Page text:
Questions jumble around the room. Simi tries to connect names to the voices, and faces to the names. Ruan is easy. She can’t forget his voice, the one that said she must be somebody’s maid.
“Aneke went to the squash court to fetch her jacket.”
“Did she go by herself?”
“Hey, you’re her husband. Why didn’t you go with her?”
“No ways man. Not out in this.”
“You’re such a wimp man.”
“No – she’s mad.”
“Say that again. Hasn’t changed one bit.”
A voice, more English than the others, cuts in and Simi guesses that it must be Tim’s, for it does not have the older authority of Father Norman’s.
“Why the squash court? Haven’t you two got your own room?”
“Ja, but Aneke gets hot hey. We were by the pool chatting, and someone said she could leave her jacket on their bed in there until she needed it. ”
“Rudd, did you check the squash courts?”
“No. We just did the rooms. There’s a tree down. She’d have to go round the far side of the pool,” Rudd shouts from the back.
“Maybe she’ll find Fred.”
“Ja,” says Ruan. “Maybe.”
Now other voices join in, some urging the need to search, and others to stay safe. Then a shout from Rudd cuts them off. He’s still on the chair, and Simi can just make out his face, its shadows half-lit behind his torch beam.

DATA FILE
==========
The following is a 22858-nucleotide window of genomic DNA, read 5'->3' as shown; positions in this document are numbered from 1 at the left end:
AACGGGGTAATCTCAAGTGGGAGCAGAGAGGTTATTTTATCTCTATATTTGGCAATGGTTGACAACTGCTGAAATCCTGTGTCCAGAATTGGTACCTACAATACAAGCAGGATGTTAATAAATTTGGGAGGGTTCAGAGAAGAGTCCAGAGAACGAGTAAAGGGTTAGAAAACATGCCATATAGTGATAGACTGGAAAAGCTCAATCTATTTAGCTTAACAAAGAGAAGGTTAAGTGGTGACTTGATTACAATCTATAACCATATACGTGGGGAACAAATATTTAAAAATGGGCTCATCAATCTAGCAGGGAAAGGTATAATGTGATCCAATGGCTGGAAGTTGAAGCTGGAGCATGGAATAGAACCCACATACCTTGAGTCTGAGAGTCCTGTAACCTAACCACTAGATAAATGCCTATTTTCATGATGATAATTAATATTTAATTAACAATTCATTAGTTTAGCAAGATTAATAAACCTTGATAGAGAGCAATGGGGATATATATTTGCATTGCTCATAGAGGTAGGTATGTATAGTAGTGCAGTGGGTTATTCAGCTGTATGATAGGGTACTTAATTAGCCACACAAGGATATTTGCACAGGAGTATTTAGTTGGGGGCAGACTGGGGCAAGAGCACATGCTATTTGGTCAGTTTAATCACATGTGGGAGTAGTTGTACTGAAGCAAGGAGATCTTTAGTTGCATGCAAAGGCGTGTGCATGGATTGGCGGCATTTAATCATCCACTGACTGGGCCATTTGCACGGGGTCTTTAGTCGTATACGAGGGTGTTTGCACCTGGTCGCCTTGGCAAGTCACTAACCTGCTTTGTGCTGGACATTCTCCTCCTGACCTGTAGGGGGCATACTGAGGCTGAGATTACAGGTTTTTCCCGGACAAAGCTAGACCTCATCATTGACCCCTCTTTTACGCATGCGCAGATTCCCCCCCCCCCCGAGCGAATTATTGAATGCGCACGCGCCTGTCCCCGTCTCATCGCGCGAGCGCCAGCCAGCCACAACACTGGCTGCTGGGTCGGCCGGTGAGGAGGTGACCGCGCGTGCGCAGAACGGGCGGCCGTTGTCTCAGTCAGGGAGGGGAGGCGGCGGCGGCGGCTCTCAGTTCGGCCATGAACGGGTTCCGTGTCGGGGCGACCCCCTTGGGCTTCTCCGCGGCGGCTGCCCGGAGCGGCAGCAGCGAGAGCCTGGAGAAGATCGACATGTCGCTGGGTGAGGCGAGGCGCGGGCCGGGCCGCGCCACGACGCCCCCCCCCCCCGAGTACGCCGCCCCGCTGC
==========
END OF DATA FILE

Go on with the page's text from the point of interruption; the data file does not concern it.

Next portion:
“Listen. It’s chaos out there. We’ve just got to wait for it to calm down a little or we’re going to lose someone else …”
She cannot catch his last few words before they are squashed beneath a dump of rain. Around her the torches switch back to the windows to resume their watch. She does the same, hoping for a sighting. At first she sees nothing, but gradually her eyes refocus. She can see shapes and the blustering white of the cloths, and gradually even as far as the pool’s wet terrace.
“There!” The shout almost jumps Simi out of her skin. “She’s there!”
The cries and questions come from further down the line. Simi strains to see what has been seen, but she cannot.
At last Simi sees her right by the doors. She steps back as they wrench open and Aneke staggers in, hair shocked, jacket in one hand. Loud from the moment she arrives.
“Jeese man. Ruan … where were you?”
“Agh, I knew you’d be fine …”
“Only just, hey.” Her laugh is bitter, like a tin can full of nails, bursting against a wall. “The squash court is completely flooded. Someone must have left the door open. And the walls are bending hey.”
“Aneke, why …”
“Freaked me out.”
“You’re lucky …”
“Any sign of Fred?”
“No. Didn’t see anyone,” says Aneke, colour blind in the dark as she pushes past Simi. “But I reckon the wind’s dropping, hey.”
Simi listens. The high whine has gone, so has the slap of its pushing and shoving and breaking.
“Hey … she’s right,” Ruan shouts.
“She’s scared it off.”
“Maybe the storm’s ending.”
“Aneke, towels are here.”
That voice. I know that voice. Father Norman.
Copyright Georgie Knaggs & The Phraser 2023